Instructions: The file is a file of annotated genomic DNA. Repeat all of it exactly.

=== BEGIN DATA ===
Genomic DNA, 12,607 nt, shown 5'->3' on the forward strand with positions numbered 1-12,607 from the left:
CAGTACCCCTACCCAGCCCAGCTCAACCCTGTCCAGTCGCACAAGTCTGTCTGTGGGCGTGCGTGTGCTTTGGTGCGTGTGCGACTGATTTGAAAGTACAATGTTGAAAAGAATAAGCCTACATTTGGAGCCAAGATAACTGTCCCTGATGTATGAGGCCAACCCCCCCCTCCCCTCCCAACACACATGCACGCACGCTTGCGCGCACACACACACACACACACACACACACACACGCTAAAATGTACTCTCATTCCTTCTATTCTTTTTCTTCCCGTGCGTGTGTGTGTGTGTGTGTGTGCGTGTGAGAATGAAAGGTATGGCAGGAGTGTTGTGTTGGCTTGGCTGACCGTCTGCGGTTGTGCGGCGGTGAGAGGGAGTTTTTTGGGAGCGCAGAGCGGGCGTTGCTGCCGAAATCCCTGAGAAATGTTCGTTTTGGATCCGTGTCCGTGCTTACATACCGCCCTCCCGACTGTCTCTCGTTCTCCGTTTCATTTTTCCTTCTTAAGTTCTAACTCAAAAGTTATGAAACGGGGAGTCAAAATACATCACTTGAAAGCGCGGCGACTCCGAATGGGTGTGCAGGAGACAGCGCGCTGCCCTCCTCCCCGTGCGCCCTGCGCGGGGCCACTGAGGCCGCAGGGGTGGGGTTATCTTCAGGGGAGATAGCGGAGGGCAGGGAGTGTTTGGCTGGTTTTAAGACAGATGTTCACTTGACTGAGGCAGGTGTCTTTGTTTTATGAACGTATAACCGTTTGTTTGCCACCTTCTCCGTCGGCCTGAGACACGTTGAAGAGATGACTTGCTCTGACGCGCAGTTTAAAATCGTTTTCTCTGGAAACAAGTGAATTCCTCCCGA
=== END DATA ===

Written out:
Genomic DNA, 12,607 nt, shown 5'->3' on the forward strand with positions numbered 1-12,607 from the left:
CAGTACCCCTACCCAGCCCAGCTCAACCCTGTCCAGTCGCACAAGTCTGTCTGTGGGCGTGCGTGTGCTTTGGTGCGTGTGCGACTGATTTGAAAGTACAATGTTGAAAAGAATAAGCCTACATTTGGAGCCAAGATAACTGTCCCTGATGTATGAGGCCAACCCCCCCCTCCCCTCCCAACACACATGCACGCACGCTTGCGCGCACACACACACACACACACACACACACACACGCTAAAATGTACTCTCATTCCTTCTATTCTTTTTCTTCCCGTGCGTGTGTGTGTGTGTGTGTGTGCGTGTGAGAATGAAAGGTATGGCAGGAGTGTTGTGTTGGCTTGGCTGACCGTCTGCGGTTGTGCGGCGGTGAGAGGGAGTTTTTTGGGAGCGCAGAGCGGGCGTTGCTGCCGAAATCCCTGAGAAATGTTCGTTTTGGATCCGTGTCCGTGCTTACATACCGCCCTCCCGACTGTCTCTCGTTCTCCGTTTCATTTTTCCTTCTTAAGTTCTAACTCAAAAGTTATGAAACGGGGAGTCAAAATACATCACTTGAAAGCGCGGCGACTCCGAATGGGTGTGCAGGAGACAGCGCGCTGCCCTCCTCCCCGTGCGCCCTGCGCGGGGCCACTGAGGCCGCAGGGGTGGGGTTATCTTCAGGGGAGATAGCGGAGGGCAGGGAGTGTTTGGCTGGTTTTAAGACAGATGTTCACTTGACTGAGGCAGGTGTCTTTGTTTTATGAACGTATAACCGTTTGTTTGCCACCTTCTCCGTCGGCCTGAGACACGTTGAAGAGATGACTTGCTCTGACGCGCAGTTTAAAATCGTTTTCTCTGGAAACAAGTGAATTCCTCCCGA